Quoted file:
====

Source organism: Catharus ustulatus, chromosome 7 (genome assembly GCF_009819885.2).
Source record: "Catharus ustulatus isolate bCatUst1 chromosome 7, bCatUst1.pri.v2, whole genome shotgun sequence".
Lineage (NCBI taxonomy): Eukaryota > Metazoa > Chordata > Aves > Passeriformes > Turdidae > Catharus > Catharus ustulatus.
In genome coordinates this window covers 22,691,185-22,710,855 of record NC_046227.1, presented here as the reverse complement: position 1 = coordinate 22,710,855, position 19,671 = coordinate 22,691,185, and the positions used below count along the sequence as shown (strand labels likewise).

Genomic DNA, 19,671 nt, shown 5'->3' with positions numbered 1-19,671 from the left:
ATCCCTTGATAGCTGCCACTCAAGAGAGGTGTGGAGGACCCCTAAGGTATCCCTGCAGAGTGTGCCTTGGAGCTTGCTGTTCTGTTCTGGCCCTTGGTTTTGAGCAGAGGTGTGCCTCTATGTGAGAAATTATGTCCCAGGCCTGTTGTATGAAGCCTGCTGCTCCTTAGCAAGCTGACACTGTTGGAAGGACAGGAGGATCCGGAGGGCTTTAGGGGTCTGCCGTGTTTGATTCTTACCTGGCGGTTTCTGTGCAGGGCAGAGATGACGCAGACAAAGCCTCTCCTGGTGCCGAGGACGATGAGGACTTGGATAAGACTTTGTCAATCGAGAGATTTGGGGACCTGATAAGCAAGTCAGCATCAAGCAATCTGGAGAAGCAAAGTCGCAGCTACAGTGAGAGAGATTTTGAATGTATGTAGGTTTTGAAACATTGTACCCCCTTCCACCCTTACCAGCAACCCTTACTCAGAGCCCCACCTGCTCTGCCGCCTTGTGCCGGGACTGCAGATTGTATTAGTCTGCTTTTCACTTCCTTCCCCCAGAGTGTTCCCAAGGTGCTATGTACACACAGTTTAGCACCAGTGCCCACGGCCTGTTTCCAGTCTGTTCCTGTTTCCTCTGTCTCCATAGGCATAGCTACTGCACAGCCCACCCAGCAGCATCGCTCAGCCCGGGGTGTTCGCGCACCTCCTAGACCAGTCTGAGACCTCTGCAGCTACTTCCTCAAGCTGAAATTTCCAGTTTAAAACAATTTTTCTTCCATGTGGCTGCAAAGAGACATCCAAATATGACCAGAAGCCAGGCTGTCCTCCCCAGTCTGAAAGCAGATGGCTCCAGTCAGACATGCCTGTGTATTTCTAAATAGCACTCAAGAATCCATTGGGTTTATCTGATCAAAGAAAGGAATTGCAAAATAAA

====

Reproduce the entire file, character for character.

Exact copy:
Source organism: Catharus ustulatus, chromosome 7 (genome assembly GCF_009819885.2).
Source record: "Catharus ustulatus isolate bCatUst1 chromosome 7, bCatUst1.pri.v2, whole genome shotgun sequence".
Lineage (NCBI taxonomy): Eukaryota > Metazoa > Chordata > Aves > Passeriformes > Turdidae > Catharus > Catharus ustulatus.
In genome coordinates this window covers 22,691,185-22,710,855 of record NC_046227.1, presented here as the reverse complement: position 1 = coordinate 22,710,855, position 19,671 = coordinate 22,691,185, and the positions used below count along the sequence as shown (strand labels likewise).

Genomic DNA, 19,671 nt, shown 5'->3' with positions numbered 1-19,671 from the left:
ATCCCTTGATAGCTGCCACTCAAGAGAGGTGTGGAGGACCCCTAAGGTATCCCTGCAGAGTGTGCCTTGGAGCTTGCTGTTCTGTTCTGGCCCTTGGTTTTGAGCAGAGGTGTGCCTCTATGTGAGAAATTATGTCCCAGGCCTGTTGTATGAAGCCTGCTGCTCCTTAGCAAGCTGACACTGTTGGAAGGACAGGAGGATCCGGAGGGCTTTAGGGGTCTGCCGTGTTTGATTCTTACCTGGCGGTTTCTGTGCAGGGCAGAGATGACGCAGACAAAGCCTCTCCTGGTGCCGAGGACGATGAGGACTTGGATAAGACTTTGTCAATCGAGAGATTTGGGGACCTGATAAGCAAGTCAGCATCAAGCAATCTGGAGAAGCAAAGTCGCAGCTACAGTGAGAGAGATTTTGAATGTATGTAGGTTTTGAAACATTGTACCCCCTTCCACCCTTACCAGCAACCCTTACTCAGAGCCCCACCTGCTCTGCCGCCTTGTGCCGGGACTGCAGATTGTATTAGTCTGCTTTTCACTTCCTTCCCCCAGAGTGTTCCCAAGGTGCTATGTACACACAGTTTAGCACCAGTGCCCACGGCCTGTTTCCAGTCTGTTCCTGTTTCCTCTGTCTCCATAGGCATAGCTACTGCACAGCCCACCCAGCAGCATCGCTCAGCCCGGGGTGTTCGCGCACCTCCTAGACCAGTCTGAGACCTCTGCAGCTACTTCCTCAAGCTGAAATTTCCAGTTTAAAACAATTTTTCTTCCATGTGGCTGCAAAGAGACATCCAAATATGACCAGAAGCCAGGCTGTCCTCCCCAGTCTGAAAGCAGATGGCTCCAGTCAGACATGCCTGTGTATTTCTAAATAGCACTCAAGAATCCATTGGGTTTATCTGATCAAAGAAAGGAATTGCAAAATAAA